4. Covid forced bus company managers to take a proper look at what services they were running and question whether everything should be done just because it’s always been done. (Thanks Ben Gilligan, managing director, East Yorkshire)

5. Monitoring battery performance in electric buses is important including avoiding deep discharging as well as fast charging; watching degradation curves; rotating the fleet around different operating conditions; and watching driver performance (avoid harsh braking). (Thanks Mungo Fawcett at Zenobe) …. electric bus operation brings with it a whole new world of management.

6. Design matters; challenge the status quo; be seen at the coal face; be your own customer; earn trust and empower; bias for action; think differently and think big; ownership. (Thanks Matt King, Arriva Midlands and a Young Bus Manager)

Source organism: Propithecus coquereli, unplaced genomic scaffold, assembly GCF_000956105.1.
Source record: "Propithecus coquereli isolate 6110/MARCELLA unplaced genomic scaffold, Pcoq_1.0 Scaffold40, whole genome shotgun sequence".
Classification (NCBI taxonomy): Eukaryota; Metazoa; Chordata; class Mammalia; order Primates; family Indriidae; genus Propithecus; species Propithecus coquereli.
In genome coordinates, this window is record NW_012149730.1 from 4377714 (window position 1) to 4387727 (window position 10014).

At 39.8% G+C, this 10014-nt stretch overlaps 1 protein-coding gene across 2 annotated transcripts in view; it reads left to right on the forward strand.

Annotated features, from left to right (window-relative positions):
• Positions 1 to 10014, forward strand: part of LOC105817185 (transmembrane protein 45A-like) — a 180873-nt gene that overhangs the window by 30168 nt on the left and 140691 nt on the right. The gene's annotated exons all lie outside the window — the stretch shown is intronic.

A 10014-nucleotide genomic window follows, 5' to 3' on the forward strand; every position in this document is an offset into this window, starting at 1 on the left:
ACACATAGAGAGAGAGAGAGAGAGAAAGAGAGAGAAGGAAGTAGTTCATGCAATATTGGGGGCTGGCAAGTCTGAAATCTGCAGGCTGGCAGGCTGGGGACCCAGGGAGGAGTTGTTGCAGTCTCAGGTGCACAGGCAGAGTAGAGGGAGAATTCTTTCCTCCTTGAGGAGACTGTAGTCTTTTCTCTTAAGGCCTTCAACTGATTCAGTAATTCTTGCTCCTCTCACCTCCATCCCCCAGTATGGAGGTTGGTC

7. Shout about what youre doing; experience the front line; learn from the best and your mistakes. (Thanks Scott Cooper, Coatham Coaches and a Young Bus Manager)

8. Work at building relationships with stakeholders over a long period; don’t expect responses from a few briefing email communications from time to time. Partnership working is not easy, it involves building relationships built on trust. (Thanks John Dowie, Executive Director Infrastructure and Place at South Yorkshire Mayoral Combined Authority)

9. FlixBus at its core is a tech company which is building a ‘World Class Team’ aiming to employ individuals with ambition; strive for excellence; enjoy extreme ownership of challenges; have urgency, hard work and transparency and partners coach operators who share those attributes. (Thanks Andreas Schörling, managing director UK, FlixBus)

10. Many suggestions came from young managers in the Group session looking for good ideas for improving retention and recruitment of staff ….

…. including …..

….. management style: be highly visible with an open door policy; get to know staff and make sure they know who you are; share positive feedback as proactively as possible; avoid undue formality unless it’s essential; have courageous conversations ….